Syd Barrett’s rock ‘n’ roll career was sadly lived in miniature. Pink Floyd, who only formed in 1965, were changing the face of music by 1967 and, by 1968, Barrett could no longer function in the band. Two solo records followed and thereafter he disappeared from the music industry forever.
The two records where Barrett fronted Pink Floyd, The Piper at the Gates of Dawn and A Saucerful of Secrets, are among their most celebrated. His profound creative originality came from a very particular place, which helped to establish the bands very singular psychedelic ways.
As Jenny Fabian, who crossed paths with Barrett many times both in his famed period and the later fallout, puts it in her novel Groupie: “He was able to access a time we all wanted to go back to the magic garden and innocence. You felt there was somebody there who understood innocence but couldn’t be innocent in the world, because you can’t,” she says. “He told us that’s where we wanted to be.”
Rather befittingly, Syd Barrett’s favourite Pink Floyd song was spawned by this notion of a garden of innocence. When he withdrew from the industry in a shroud of mystery, music took a backseat for Barrett. He no longer listened to Pink Floyd. When his sister bought him a new stereo in 2002, all he listened to was The Rolling Stones, Booker-T and classic composers.
He would, however, revisit the material of the band he helped to form as he watched the BBC Omnibus documentary on the band around the time of the Echoes: The Best of Pink Floyd release at his sister’s house. She reported that he didn’t make much of it, describing it as “a bit noisy” but he did enjoy seeing his old landlord Mike Leonard who he called his “teacher” and he also enjoyed hearing his old favourite Floyd song ‘See Emily Play’.
The song was reportedly written about a girl named Emily, who Barrett claimed to have visited him like an apparition whilst he was sleeping in the woods high on psychedelic drugs. The girl mentioned in the song, according to Nicholas Schaffner’s book A Saucerful of Secrets: The Pink Floyd Odyssey, states that Emily is the Honourable Emily Young, daughter of Wayland Young, 2nd Baron Kennet, who was nicknamed “the psychedelic schoolgirl” at the UFO Club where Barrett would regularly frequent.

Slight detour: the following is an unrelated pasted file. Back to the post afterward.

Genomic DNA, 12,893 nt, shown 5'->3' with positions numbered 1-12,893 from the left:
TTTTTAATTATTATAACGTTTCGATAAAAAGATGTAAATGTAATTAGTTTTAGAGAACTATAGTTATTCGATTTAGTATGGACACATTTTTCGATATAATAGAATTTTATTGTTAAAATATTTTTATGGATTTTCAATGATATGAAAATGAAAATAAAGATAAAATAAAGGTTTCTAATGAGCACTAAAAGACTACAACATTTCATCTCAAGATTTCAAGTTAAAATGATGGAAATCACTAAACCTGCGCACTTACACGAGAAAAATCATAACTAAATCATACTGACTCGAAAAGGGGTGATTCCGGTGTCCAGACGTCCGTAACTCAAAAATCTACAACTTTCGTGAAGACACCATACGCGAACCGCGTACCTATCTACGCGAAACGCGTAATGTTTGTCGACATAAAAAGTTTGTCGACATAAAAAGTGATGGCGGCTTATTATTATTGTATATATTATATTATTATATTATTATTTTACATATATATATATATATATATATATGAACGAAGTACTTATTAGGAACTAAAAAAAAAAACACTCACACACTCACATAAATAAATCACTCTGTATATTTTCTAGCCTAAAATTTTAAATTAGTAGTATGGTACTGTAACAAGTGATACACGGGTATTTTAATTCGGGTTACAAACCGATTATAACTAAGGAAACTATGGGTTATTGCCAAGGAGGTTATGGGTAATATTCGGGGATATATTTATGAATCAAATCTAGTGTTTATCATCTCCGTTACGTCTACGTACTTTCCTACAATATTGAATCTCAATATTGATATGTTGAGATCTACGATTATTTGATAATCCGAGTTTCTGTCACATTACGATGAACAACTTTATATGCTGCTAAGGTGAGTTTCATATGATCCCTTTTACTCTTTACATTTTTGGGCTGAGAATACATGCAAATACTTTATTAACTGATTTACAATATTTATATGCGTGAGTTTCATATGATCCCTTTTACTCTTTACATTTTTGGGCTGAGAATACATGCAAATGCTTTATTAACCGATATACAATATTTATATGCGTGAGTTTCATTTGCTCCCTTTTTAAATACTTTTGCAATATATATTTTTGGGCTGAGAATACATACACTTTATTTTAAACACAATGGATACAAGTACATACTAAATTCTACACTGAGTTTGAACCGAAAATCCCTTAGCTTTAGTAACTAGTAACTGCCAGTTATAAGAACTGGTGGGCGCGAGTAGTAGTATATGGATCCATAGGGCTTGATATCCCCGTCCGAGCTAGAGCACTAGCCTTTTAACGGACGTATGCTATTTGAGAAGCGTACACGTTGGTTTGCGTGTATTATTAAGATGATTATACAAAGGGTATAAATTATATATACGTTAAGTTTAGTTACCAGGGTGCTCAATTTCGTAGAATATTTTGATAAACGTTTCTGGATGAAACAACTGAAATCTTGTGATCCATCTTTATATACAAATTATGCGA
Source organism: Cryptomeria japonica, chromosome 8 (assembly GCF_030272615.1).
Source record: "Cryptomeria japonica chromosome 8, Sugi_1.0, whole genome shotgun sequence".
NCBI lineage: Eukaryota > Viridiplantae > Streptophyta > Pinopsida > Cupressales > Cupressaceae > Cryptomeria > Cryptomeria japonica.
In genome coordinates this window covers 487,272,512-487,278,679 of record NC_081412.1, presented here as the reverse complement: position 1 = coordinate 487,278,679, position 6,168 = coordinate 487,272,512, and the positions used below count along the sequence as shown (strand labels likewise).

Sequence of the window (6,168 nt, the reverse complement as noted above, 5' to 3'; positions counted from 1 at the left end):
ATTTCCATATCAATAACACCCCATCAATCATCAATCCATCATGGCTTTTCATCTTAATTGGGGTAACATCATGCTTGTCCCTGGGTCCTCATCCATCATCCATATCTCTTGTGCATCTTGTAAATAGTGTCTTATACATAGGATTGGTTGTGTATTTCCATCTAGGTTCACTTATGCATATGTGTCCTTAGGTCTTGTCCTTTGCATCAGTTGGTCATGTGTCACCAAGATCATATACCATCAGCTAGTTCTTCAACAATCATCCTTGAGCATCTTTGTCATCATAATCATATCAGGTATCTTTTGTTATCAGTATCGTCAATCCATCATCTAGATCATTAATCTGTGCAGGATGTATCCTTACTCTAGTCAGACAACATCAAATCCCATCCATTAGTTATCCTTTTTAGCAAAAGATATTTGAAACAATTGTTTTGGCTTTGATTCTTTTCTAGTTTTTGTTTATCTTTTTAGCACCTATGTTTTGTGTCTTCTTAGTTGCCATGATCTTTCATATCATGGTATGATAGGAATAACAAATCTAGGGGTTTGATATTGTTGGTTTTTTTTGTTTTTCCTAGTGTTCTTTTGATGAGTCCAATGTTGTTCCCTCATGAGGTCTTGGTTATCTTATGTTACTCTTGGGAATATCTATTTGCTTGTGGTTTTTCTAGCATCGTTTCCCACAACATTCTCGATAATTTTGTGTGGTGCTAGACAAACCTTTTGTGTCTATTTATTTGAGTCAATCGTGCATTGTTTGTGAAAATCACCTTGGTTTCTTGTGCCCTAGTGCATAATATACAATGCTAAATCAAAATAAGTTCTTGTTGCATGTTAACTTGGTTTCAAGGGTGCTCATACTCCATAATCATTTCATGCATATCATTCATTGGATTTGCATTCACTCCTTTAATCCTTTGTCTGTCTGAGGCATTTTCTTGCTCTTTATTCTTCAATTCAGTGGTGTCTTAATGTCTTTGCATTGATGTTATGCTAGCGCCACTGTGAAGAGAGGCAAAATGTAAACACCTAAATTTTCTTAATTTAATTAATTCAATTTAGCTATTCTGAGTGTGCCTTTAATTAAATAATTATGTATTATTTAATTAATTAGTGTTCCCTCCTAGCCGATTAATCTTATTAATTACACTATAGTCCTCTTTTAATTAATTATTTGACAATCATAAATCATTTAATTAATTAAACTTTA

This theory was later brought to Young, who spoke to Mojo about how she possibly came to be Barrett’s muse: “On Friday night at the Saints Hall, the regular band was the Pink Floyd Sound,” she said. “I was more into R&B, so their dreamy hippie thing wasn’t exactly my cup of tea, but it was interesting. And the light show was wonderful, and I liked to get stoned and dance. After playing, we’d sit around on grey sofas and pass around joints. I was quite pretty, and word got out that I was a lord’s daughter, and apparently the guys in the band called me the ‘psychedelic schoolgirl.’”
She disputes that the song was about her, however, and was shocked upon first hearing it was allegedly written with her in mind: “I thought, gosh, that’s nice, a song with my name, but I didn’t think it was about me. And I don’t think it was now because Syd and me didn’t have a love affair and he didn’t really know me. It could have been some other girl who played a part in his dream. It could have been Jenny, but Emily scanned better.”
Like everything with Barrett nothing is clear, as he later said that “Emily” was a woman he had met following a particularly tough LSD trip, leading many people to question whether it was, in fact, a hallucination or the real thing. No matter the conception, the song would establish Pink Floyd as one of the most progressive bands around and seemingly seized the zeitgeist, and despite the tough toil that would take on Barrett, it remained the only song he would happily revisit.